More on Cellular Housekeeping Versus Neurodegenerative Diseases

Researchers recently demonstrated that increased cellular housekeeping could slow neurodegeneration, and here a different group show the same outcome: "Cells, which employ a process called autophagy to clean up and reuse protein debris leftover from biological processes, were the original recyclers. A team of scientists [have] linked a molecule that stimulates autophagy with the reduction of one of Alzheimer's disease's major hallmarks, amyloid peptide. Their finding suggests a mechanism that could be used to eliminate built-up proteins in diseases such as Alzheimer's, Down syndrome, Huntingdon's and amyloid-beta, the protein aggregates that cause Alzheimer's plaques. Increasing autophagy, either through a drug or a natural process such as diet, could improve the outcome for people with neurodegenerative diseases ... The researchers [tested] various compounds for their ability to reduce the buildup of amyloid-beta by exposing cultured cells to compounds known to activate autophagy. They then compared the effect of these compounds by removing growth factors from the culture medium, a well-established stimulant of autophagy known as 'starvation.' The researchers found that SMER28 was the most effective compound, and focused their studies on it to characterize the cellular components involved in this phenomenon. They compared the effect of SMER28 on amyloid-beta formation using normal cells or cells where the expression of genes known to be involved in autophagy was reduced or abolished. They found that three important autophagic players were involved, and one of them was essential for SMER28's effect."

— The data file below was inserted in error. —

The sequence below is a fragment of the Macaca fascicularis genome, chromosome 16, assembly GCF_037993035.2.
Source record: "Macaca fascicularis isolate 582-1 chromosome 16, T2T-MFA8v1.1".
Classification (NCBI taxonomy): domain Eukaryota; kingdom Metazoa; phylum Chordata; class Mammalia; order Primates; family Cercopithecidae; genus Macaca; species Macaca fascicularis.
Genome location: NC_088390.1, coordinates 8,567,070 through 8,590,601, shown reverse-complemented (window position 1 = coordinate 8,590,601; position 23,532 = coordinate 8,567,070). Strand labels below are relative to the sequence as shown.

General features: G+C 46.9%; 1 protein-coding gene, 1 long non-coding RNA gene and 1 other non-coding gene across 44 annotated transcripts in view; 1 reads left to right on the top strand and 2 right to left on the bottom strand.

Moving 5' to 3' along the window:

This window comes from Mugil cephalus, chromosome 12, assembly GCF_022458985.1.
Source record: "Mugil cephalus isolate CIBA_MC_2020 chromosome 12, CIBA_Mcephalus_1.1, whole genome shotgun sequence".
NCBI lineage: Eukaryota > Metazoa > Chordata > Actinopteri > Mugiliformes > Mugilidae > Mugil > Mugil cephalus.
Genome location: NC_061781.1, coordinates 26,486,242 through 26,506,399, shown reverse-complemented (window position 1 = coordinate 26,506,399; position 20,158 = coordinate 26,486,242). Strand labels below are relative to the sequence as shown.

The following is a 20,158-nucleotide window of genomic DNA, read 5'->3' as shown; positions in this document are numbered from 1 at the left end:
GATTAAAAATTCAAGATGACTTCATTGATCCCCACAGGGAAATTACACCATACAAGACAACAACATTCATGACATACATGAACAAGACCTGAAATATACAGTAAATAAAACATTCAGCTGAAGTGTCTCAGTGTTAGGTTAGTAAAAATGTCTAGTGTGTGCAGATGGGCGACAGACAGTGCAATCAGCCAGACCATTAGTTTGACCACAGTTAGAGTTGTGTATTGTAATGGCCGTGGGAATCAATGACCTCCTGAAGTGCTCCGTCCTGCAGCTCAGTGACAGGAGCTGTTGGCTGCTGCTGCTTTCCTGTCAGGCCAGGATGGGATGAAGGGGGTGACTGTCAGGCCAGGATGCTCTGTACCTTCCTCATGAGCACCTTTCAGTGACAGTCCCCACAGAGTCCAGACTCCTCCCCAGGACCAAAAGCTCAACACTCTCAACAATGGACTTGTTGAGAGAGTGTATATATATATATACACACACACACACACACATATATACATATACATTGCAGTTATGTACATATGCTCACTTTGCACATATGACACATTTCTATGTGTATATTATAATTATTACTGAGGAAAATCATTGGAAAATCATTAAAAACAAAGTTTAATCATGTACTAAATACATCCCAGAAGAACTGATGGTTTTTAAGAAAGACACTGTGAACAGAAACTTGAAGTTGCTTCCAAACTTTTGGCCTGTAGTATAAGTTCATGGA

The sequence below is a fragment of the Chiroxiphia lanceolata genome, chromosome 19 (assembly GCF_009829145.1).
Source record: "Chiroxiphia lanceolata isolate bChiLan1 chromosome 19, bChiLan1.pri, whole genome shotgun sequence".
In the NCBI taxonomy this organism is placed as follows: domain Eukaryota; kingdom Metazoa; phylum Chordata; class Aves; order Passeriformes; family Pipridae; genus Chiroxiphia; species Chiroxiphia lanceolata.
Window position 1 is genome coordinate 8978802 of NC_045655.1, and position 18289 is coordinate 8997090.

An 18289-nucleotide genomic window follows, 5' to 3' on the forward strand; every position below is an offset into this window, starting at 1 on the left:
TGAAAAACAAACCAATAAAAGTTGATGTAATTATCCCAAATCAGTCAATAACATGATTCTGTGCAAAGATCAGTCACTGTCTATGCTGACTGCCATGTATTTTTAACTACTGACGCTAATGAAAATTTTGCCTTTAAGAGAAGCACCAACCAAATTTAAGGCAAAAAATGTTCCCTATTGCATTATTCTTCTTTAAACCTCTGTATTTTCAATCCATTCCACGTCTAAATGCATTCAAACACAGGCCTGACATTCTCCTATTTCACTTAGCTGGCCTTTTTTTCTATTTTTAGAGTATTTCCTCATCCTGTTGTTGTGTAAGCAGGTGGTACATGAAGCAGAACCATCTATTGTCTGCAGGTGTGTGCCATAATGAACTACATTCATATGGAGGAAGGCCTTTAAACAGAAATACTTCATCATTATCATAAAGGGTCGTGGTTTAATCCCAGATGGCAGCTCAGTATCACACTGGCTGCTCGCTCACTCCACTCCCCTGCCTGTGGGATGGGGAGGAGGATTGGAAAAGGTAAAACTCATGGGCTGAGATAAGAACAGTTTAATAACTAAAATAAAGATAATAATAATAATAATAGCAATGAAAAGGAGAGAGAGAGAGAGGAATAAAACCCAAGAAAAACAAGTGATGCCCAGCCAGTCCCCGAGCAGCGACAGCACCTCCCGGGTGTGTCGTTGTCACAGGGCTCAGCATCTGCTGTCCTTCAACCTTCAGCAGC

Link: http://www.eurekalert.org/pub_releases/2011-03/ru-mts031611.php

Comments

SMER28-type molecules look very interesting.

It is important to know, though, whether prolonged activation of autophagy might induce inflammation, as suggested in

"Regulation of innate immune responses by autophagy-related proteins"
http://jcb.rupress.org/content/189/6/925.full.pdf

Maybe on-off cycling is optimal.

Posted by: Lou Pagnucco at March 17th, 2011 12:58 PM

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